Dis­armed: Uncon­ven­tion­al Lessons from the World’s Only One-Armed Spe­cial Forces Sharpshooter

  • Review
By – March 27, 2018

Eza­gui — a mis­fit in an Ortho­dox world, a devot­ed son, and an enthu­si­as­tic sol­dier — has writ­ten a thought­ful and humor­ous mem­oir that reflects his unique­ly charm­ing and self-dep­re­cat­ing per­son­al­i­ty. His hon­esty, whether writ­ing about his rela­tion­ship with his fam­i­ly or his col­leagues in the Israeli Defense Forces (IDF), or about his phan­tom pain, makes his sto­ry even more compelling.

Ezagui’s ear­ly life cer­tain­ly was not an indi­ca­tor of what was to come. As a child, his par­ents moved him from pub­lic school to an Ortho­dox school where he was bul­lied by his class­mates for not being tru­ly” Ortho­dox. He fin­ished school strug­gling with feel­ings of inad­e­qua­cy. After grad­u­at­ing Eza­gui joined the IDF, where he found the struc­ture, edu­ca­tion and emo­tion­al sup­port (he describes his supe­ri­ors and col­leagues as remark­ably sup­port­ive and empa­thet­ic) that he sought.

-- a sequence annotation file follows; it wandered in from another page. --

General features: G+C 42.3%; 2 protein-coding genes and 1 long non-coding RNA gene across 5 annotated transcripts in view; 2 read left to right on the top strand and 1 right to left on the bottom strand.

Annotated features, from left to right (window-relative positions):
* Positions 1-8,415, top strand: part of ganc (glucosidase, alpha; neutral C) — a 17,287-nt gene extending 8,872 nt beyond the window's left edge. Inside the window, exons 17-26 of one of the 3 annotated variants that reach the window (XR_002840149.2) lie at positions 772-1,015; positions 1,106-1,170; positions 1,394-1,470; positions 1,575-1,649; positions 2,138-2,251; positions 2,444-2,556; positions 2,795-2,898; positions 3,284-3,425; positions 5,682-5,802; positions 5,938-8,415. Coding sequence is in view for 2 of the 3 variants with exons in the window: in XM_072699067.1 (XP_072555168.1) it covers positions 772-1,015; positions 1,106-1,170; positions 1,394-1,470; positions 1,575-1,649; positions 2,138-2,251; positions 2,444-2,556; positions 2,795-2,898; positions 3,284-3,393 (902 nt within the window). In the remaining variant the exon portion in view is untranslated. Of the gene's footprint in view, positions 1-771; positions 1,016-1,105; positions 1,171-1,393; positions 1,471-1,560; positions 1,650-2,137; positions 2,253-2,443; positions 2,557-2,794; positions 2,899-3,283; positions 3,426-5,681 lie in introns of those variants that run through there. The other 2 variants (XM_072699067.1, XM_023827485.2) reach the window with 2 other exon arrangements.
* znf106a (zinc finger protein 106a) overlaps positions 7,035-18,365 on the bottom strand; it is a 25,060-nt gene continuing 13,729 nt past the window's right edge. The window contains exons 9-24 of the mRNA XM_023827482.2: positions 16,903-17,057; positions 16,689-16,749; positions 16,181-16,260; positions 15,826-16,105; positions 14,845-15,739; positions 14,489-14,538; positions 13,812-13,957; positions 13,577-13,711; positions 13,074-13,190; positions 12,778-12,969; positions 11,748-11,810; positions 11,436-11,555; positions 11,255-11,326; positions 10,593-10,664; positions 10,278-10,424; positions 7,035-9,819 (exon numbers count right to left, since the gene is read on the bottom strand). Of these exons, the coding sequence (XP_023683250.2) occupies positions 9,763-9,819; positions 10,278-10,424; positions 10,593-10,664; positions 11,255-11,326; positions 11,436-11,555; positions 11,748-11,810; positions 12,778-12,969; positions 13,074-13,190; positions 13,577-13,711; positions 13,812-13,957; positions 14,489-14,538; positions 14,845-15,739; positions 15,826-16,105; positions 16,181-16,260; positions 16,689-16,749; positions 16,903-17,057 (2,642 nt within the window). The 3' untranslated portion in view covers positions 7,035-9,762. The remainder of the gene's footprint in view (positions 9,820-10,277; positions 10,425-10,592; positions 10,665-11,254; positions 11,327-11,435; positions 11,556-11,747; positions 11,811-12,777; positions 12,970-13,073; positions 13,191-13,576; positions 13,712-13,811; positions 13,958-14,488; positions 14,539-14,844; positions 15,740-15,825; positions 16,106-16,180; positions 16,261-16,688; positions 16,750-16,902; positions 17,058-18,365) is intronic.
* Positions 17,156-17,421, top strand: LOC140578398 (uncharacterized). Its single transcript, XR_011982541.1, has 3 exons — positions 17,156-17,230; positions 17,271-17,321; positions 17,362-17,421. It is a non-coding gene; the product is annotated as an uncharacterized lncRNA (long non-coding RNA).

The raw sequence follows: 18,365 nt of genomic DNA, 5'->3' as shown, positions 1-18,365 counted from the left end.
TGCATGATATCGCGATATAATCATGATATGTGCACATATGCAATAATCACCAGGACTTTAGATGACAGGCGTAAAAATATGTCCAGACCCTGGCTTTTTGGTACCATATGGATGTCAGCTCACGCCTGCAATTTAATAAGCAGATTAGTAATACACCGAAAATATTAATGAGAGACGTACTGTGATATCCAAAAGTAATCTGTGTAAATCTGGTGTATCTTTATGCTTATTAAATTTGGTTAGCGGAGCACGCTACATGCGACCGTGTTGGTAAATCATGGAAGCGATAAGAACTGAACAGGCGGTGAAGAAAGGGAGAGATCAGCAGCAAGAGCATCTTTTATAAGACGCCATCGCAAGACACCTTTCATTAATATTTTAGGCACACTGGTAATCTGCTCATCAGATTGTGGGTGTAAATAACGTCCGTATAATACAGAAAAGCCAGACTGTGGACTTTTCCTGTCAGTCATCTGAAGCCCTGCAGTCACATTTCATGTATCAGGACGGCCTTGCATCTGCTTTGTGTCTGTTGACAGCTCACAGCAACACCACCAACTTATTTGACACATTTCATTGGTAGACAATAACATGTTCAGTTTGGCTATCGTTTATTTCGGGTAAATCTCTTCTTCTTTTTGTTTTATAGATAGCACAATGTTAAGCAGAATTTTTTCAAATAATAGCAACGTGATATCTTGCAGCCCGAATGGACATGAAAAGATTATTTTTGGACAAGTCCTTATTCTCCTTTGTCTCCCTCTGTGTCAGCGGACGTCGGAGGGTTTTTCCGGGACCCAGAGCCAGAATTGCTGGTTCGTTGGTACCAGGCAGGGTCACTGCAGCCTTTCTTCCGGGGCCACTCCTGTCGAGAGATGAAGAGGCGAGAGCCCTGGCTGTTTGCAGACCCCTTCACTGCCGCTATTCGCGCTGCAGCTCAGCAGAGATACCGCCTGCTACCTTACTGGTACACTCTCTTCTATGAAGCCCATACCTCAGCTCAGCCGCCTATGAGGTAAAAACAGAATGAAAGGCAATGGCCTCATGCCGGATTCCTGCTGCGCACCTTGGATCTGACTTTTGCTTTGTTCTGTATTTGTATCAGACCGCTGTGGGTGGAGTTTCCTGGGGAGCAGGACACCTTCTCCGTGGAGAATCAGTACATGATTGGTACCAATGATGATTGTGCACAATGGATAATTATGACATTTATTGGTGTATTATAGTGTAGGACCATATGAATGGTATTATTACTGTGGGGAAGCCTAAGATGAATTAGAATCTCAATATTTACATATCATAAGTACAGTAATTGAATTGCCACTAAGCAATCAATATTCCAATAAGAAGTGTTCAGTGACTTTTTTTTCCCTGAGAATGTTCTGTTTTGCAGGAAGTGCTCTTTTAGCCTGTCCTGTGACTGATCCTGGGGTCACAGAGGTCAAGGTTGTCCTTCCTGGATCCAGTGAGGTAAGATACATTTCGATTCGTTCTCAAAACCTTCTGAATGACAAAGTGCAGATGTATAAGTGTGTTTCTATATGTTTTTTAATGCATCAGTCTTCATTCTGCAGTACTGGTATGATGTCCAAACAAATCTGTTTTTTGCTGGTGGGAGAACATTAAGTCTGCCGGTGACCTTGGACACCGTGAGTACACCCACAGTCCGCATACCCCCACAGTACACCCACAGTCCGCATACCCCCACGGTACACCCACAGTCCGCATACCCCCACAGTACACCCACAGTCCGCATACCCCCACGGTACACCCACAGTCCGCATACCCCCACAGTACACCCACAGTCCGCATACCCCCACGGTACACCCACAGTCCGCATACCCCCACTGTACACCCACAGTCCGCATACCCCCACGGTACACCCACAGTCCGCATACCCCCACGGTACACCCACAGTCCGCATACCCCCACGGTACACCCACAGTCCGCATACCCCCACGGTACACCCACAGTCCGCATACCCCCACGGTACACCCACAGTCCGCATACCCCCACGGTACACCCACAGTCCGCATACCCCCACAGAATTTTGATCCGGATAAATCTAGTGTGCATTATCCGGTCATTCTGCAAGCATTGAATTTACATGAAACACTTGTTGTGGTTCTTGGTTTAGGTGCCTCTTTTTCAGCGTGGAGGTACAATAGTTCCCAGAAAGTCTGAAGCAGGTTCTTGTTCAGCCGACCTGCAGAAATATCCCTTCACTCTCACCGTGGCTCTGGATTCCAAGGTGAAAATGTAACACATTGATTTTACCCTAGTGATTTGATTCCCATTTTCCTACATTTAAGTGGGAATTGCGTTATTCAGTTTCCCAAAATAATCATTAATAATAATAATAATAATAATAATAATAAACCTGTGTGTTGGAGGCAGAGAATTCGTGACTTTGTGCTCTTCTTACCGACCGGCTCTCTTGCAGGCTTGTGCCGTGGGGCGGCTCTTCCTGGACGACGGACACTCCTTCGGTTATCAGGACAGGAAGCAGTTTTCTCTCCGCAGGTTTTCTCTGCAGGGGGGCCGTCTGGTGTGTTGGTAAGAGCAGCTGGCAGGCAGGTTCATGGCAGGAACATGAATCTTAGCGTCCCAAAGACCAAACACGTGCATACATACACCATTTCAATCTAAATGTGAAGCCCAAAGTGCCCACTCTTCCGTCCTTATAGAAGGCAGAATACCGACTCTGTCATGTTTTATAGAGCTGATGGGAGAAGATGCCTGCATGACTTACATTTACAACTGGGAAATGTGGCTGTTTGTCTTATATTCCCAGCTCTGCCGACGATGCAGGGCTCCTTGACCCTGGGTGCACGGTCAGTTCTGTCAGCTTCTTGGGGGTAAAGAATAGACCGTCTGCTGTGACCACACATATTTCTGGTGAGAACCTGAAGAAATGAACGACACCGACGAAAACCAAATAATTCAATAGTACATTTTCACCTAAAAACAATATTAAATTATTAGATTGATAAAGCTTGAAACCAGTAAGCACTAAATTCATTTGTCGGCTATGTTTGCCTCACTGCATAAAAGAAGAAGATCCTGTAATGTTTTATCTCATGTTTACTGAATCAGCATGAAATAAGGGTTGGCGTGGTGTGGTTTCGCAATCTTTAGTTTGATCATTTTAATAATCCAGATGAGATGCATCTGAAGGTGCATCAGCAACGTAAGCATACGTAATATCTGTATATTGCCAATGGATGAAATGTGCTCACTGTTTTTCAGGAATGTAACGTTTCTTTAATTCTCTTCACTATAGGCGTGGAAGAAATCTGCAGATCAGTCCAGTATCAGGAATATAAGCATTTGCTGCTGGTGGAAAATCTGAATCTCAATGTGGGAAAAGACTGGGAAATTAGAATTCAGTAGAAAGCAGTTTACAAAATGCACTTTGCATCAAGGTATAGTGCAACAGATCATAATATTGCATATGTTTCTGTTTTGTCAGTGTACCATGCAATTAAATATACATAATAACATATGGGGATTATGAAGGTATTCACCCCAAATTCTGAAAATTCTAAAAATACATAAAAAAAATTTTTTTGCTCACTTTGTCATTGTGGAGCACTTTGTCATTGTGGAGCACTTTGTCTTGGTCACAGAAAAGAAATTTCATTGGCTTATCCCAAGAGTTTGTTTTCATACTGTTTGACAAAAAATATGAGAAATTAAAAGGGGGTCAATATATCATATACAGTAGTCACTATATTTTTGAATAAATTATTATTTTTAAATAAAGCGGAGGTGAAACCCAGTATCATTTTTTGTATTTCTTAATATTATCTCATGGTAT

Describ­ing his injury and the dif­fi­cul­ties it brought — from per­sis­tent pain to a depen­dence on drugs — Eza­gui goes on to explain how he ulti­mate­ly endured, and came away from the expe­ri­ence a stronger per­son who knew he want­ed to return to active mil­i­tary duty. The sto­ry of how he achieved that goal, sur­pass­ing phys­i­cal chal­lenges through his strength of will, is incred­i­bly inspiring.

Sandy Adler is a Lim­mud teams leader, com­mu­ni­ty vol­un­teer, and busy real­tor in the Phoenix, AZ metro area.

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